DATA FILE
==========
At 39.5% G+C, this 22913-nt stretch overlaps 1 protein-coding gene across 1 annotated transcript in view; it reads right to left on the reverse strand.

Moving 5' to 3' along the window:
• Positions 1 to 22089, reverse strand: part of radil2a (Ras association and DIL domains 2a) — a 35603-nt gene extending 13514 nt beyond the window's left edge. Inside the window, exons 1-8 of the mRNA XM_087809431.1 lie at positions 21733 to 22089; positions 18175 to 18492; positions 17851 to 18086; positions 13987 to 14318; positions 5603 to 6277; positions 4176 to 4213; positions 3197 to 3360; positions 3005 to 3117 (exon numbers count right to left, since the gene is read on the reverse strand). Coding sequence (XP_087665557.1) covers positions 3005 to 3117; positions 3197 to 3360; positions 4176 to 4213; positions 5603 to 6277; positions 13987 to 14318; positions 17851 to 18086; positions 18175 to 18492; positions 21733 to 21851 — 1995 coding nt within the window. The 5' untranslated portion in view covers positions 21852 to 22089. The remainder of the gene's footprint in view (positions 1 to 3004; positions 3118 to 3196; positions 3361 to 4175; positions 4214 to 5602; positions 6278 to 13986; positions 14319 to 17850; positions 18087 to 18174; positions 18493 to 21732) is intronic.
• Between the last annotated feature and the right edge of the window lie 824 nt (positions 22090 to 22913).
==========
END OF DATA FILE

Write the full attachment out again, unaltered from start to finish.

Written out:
At 39.5% G+C, this 22913-nt stretch overlaps 1 protein-coding gene across 1 annotated transcript in view; it reads right to left on the reverse strand.

Moving 5' to 3' along the window:
• Positions 1 to 22089, reverse strand: part of radil2a (Ras association and DIL domains 2a) — a 35603-nt gene extending 13514 nt beyond the window's left edge. Inside the window, exons 1-8 of the mRNA XM_087809431.1 lie at positions 21733 to 22089; positions 18175 to 18492; positions 17851 to 18086; positions 13987 to 14318; positions 5603 to 6277; positions 4176 to 4213; positions 3197 to 3360; positions 3005 to 3117 (exon numbers count right to left, since the gene is read on the reverse strand). Coding sequence (XP_087665557.1) covers positions 3005 to 3117; positions 3197 to 3360; positions 4176 to 4213; positions 5603 to 6277; positions 13987 to 14318; positions 17851 to 18086; positions 18175 to 18492; positions 21733 to 21851 — 1995 coding nt within the window. The 5' untranslated portion in view covers positions 21852 to 22089. The remainder of the gene's footprint in view (positions 1 to 3004; positions 3118 to 3196; positions 3361 to 4175; positions 4214 to 5602; positions 6278 to 13986; positions 14319 to 17850; positions 18087 to 18174; positions 18493 to 21732) is intronic.
• Between the last annotated feature and the right edge of the window lie 824 nt (positions 22090 to 22913).